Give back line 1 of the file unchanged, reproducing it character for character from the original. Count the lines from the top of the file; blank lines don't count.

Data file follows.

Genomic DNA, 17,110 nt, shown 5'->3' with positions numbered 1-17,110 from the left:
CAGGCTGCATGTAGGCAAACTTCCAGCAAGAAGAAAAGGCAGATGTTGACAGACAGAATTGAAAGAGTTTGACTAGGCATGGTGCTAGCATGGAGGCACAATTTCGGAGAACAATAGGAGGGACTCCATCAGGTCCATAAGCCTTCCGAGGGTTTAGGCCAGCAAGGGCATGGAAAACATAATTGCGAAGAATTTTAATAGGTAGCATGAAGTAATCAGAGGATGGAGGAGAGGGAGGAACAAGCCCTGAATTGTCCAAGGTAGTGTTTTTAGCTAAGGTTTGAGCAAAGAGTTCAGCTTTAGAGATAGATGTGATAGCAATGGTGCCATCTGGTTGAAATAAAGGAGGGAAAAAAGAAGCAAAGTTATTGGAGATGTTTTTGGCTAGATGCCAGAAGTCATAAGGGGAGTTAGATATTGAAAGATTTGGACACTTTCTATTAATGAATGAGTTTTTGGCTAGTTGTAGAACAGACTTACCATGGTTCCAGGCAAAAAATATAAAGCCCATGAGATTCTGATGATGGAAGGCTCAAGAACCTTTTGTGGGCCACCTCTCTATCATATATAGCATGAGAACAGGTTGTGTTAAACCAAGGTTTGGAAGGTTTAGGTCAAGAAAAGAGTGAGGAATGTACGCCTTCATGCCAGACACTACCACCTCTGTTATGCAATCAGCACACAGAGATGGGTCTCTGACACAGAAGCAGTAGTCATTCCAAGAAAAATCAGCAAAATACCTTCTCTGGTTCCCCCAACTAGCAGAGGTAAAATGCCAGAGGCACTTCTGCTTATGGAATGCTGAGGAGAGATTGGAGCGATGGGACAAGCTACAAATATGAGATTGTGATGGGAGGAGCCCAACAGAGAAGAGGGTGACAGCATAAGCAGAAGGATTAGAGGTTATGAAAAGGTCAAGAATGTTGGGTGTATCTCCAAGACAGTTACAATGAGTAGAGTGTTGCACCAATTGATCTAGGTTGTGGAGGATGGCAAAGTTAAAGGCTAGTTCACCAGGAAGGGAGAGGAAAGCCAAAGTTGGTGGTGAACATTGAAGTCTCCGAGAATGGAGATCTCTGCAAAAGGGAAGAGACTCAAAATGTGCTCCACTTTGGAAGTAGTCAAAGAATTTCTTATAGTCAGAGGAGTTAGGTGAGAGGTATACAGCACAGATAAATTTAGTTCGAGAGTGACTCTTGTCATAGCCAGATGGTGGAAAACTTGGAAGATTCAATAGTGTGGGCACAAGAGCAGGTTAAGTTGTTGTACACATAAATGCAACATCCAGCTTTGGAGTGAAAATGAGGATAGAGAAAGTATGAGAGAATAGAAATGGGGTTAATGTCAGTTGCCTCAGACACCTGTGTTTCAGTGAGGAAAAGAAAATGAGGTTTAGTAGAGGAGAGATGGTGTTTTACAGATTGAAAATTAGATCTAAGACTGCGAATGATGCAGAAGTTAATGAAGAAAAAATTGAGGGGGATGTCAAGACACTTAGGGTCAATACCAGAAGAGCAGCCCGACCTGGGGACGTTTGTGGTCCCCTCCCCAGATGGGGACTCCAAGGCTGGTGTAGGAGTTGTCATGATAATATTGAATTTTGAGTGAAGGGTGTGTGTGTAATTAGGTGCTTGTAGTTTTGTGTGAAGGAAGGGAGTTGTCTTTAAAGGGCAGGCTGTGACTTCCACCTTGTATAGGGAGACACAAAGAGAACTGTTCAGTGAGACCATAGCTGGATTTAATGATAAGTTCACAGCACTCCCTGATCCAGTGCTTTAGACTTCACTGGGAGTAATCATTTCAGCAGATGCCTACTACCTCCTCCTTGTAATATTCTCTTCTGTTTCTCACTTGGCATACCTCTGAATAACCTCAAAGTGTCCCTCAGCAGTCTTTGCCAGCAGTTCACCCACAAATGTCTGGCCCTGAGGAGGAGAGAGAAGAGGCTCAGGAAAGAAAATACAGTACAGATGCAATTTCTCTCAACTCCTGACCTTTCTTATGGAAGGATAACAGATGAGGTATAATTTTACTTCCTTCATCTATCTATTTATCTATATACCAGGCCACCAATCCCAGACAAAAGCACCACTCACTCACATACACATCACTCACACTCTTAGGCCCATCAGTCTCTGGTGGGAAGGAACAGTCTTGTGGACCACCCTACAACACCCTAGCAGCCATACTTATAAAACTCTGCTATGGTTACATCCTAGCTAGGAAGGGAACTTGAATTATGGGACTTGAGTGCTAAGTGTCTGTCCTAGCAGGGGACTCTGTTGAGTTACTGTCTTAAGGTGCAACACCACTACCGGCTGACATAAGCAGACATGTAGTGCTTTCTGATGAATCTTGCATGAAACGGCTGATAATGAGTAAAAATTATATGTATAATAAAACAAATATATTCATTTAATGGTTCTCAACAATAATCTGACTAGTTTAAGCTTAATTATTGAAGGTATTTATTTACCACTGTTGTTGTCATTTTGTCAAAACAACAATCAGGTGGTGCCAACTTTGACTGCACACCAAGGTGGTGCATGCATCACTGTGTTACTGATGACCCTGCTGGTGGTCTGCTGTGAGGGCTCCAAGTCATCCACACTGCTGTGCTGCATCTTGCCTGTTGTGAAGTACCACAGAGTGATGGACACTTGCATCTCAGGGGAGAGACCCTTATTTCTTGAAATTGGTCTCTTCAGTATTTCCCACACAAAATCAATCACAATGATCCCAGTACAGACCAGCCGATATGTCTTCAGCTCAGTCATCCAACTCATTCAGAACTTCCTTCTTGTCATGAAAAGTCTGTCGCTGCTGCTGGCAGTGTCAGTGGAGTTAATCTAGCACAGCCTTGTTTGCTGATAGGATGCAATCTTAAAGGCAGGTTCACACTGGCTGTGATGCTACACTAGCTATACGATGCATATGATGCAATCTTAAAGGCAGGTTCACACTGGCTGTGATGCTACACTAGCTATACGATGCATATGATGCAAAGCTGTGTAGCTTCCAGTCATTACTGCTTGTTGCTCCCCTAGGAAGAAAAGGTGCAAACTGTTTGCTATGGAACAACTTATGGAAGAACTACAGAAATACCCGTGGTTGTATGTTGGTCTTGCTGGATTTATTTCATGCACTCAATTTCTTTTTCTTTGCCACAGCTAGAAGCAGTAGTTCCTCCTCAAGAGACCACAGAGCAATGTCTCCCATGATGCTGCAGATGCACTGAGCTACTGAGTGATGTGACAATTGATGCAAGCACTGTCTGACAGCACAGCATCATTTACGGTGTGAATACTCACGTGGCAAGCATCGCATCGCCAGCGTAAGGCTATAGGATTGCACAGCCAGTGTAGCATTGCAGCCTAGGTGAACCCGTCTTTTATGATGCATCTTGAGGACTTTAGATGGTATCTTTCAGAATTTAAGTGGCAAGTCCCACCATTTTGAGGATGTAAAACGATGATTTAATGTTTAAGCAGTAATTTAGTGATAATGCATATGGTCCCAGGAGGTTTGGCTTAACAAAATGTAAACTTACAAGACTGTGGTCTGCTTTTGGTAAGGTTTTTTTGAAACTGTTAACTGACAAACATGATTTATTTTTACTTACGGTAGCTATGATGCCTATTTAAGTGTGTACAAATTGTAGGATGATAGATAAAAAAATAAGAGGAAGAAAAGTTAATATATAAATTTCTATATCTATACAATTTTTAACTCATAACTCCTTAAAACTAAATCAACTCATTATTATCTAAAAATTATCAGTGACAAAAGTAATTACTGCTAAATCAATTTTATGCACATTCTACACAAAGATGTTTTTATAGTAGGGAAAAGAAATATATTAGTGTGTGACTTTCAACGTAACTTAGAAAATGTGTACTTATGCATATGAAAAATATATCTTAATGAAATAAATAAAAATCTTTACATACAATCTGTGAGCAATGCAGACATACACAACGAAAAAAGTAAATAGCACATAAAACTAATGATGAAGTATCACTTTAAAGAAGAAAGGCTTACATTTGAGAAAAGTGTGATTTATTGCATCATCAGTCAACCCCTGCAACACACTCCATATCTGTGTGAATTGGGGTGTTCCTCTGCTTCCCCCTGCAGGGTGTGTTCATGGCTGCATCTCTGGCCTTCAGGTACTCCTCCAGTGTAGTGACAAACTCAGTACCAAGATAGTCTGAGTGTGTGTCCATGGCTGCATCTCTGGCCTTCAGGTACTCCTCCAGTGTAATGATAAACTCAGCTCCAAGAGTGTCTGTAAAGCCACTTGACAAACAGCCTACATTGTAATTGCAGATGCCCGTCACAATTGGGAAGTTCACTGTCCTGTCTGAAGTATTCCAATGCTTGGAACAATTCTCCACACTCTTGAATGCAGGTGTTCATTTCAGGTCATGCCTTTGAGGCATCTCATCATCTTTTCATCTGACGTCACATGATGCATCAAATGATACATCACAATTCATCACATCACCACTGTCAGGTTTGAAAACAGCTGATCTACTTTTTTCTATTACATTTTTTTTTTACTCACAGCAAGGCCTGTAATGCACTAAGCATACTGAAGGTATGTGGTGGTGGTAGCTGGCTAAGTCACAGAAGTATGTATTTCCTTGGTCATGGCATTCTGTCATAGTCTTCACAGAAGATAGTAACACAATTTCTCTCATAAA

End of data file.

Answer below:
Genomic DNA, 17,110 nt, shown 5'->3' with positions numbered 1-17,110 from the left: